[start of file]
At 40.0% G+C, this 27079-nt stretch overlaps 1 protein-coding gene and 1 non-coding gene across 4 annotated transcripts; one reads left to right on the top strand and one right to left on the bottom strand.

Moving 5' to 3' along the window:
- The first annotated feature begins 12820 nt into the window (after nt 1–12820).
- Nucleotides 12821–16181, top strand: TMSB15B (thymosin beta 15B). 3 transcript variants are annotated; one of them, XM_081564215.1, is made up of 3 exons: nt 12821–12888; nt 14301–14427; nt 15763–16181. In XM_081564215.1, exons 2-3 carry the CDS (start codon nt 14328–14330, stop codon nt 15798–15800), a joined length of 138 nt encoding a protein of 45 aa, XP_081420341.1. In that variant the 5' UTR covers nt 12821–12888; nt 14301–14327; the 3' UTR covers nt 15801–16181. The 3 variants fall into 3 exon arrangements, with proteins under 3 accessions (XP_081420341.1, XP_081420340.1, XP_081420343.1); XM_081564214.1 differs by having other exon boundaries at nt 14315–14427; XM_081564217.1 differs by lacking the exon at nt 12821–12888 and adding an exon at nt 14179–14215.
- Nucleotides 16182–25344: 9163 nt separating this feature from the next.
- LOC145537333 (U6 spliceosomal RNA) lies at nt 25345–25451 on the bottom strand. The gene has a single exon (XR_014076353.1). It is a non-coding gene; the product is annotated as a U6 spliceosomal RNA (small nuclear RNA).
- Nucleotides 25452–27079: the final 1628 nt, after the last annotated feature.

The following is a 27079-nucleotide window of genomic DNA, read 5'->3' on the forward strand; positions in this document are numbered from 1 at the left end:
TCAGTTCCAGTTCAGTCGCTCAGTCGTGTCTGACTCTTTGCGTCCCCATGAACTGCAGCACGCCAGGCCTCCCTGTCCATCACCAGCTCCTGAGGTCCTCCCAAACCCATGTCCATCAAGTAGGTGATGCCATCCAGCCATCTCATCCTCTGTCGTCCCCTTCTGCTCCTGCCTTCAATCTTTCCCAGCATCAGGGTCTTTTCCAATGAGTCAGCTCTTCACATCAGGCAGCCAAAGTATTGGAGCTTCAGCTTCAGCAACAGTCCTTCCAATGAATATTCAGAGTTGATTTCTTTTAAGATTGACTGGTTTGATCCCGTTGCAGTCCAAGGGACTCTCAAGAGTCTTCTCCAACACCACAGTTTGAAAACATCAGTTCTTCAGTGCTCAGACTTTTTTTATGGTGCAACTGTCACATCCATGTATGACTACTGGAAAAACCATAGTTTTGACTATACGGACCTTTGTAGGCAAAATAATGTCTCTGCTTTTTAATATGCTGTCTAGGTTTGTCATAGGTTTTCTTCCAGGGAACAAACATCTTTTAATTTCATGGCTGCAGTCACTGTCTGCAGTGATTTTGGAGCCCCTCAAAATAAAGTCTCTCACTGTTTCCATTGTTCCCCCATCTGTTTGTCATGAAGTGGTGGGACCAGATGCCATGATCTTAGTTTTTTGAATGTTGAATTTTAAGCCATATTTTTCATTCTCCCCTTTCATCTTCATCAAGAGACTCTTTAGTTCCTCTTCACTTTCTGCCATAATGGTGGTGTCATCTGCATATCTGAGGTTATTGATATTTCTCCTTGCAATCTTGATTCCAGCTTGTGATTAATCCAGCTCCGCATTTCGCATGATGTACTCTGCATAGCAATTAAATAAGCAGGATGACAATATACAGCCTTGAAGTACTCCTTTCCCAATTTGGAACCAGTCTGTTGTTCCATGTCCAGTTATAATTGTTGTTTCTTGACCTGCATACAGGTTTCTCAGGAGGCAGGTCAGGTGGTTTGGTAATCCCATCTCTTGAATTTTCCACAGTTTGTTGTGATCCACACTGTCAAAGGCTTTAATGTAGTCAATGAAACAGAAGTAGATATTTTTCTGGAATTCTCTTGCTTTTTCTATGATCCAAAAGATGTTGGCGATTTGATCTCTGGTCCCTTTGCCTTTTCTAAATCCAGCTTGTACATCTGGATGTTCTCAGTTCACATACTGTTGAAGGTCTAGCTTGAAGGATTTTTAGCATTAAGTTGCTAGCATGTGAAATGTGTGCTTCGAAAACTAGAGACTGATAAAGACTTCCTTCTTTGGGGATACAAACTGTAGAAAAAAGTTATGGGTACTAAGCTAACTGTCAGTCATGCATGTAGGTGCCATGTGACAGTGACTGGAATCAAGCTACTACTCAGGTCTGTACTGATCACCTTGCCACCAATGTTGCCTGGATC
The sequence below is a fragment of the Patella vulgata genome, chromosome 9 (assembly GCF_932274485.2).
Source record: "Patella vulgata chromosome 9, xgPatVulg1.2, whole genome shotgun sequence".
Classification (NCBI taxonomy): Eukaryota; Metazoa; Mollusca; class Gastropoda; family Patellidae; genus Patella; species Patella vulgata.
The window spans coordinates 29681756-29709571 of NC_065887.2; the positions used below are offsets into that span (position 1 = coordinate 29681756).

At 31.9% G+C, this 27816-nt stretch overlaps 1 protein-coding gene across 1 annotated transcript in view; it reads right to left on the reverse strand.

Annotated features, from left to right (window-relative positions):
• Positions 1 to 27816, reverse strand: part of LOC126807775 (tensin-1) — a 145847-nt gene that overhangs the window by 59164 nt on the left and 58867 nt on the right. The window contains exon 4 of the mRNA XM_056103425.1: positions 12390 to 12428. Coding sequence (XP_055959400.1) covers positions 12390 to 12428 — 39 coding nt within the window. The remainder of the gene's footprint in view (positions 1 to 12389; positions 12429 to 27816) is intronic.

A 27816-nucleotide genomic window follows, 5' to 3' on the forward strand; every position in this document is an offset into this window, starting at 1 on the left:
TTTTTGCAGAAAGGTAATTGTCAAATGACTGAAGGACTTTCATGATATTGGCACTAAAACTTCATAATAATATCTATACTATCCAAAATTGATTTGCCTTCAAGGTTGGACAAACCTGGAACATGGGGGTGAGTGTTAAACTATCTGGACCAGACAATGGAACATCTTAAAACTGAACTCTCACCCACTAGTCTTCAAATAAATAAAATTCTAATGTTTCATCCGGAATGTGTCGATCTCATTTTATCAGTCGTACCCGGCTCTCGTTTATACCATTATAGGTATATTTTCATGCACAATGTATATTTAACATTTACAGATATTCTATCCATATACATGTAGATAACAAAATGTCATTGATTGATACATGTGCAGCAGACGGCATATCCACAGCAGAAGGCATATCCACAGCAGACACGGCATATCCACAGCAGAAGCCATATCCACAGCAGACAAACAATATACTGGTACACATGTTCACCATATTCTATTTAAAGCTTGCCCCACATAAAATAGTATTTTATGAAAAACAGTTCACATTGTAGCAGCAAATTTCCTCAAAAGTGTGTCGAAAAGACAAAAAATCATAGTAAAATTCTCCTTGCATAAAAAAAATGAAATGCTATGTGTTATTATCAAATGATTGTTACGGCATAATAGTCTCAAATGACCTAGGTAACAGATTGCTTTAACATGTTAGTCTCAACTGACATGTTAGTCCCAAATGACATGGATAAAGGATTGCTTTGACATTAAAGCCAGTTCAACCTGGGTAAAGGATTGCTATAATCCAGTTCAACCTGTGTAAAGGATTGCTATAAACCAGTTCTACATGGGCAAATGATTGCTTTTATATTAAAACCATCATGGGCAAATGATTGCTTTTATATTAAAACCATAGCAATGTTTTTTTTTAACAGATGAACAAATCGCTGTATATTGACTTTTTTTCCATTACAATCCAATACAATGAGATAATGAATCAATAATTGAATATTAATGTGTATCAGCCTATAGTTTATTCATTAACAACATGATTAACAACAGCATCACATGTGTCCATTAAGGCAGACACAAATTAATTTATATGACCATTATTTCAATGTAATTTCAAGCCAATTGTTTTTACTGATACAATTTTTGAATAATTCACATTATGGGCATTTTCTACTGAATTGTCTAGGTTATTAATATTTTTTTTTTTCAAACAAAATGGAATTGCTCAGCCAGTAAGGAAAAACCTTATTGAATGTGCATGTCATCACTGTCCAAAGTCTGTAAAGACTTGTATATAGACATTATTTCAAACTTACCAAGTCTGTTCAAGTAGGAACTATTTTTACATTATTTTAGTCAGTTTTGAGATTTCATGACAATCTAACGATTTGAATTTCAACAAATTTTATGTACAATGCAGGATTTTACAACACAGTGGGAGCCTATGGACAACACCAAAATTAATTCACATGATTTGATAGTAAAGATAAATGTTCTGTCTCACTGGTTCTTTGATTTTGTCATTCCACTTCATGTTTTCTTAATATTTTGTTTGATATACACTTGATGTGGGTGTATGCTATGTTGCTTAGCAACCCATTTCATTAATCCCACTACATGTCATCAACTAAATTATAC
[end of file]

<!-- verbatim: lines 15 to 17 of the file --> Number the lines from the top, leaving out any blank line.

Annotated features, from left to right (window-relative positions):
• Positions 1 to 27816, reverse strand: part of LOC126807775 (tensin-1) — a 145847-nt gene that overhangs the window by 59164 nt on the left and 58867 nt on the right. The window contains exon 4 of the mRNA XM_056103425.1: positions 12390 to 12428. Coding sequence (XP_055959400.1) covers positions 12390 to 12428 — 39 coding nt within the window. The remainder of the gene's footprint in view (positions 1 to 12389; positions 12429 to 27816) is intronic.

A 27816-nucleotide genomic window follows, 5' to 3' on the forward strand; every position in this document is an offset into this window, starting at 1 on the left: